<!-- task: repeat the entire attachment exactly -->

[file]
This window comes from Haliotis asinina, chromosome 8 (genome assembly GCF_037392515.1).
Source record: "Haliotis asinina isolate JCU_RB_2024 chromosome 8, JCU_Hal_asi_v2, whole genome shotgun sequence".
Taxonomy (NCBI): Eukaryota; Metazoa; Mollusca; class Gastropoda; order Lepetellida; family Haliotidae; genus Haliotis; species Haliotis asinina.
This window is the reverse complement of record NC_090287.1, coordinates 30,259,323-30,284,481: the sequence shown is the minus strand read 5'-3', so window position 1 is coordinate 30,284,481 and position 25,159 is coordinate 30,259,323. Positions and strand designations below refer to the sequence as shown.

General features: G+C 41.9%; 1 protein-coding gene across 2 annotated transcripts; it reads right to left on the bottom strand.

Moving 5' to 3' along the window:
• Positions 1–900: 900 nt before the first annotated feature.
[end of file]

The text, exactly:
This window comes from Haliotis asinina, chromosome 8 (genome assembly GCF_037392515.1).
Source record: "Haliotis asinina isolate JCU_RB_2024 chromosome 8, JCU_Hal_asi_v2, whole genome shotgun sequence".
Taxonomy (NCBI): Eukaryota; Metazoa; Mollusca; class Gastropoda; order Lepetellida; family Haliotidae; genus Haliotis; species Haliotis asinina.
This window is the reverse complement of record NC_090287.1, coordinates 30,259,323-30,284,481: the sequence shown is the minus strand read 5'-3', so window position 1 is coordinate 30,284,481 and position 25,159 is coordinate 30,259,323. Positions and strand designations below refer to the sequence as shown.

General features: G+C 41.9%; 1 protein-coding gene across 2 annotated transcripts; it reads right to left on the bottom strand.

Moving 5' to 3' along the window:
• Positions 1–900: 900 nt before the first annotated feature.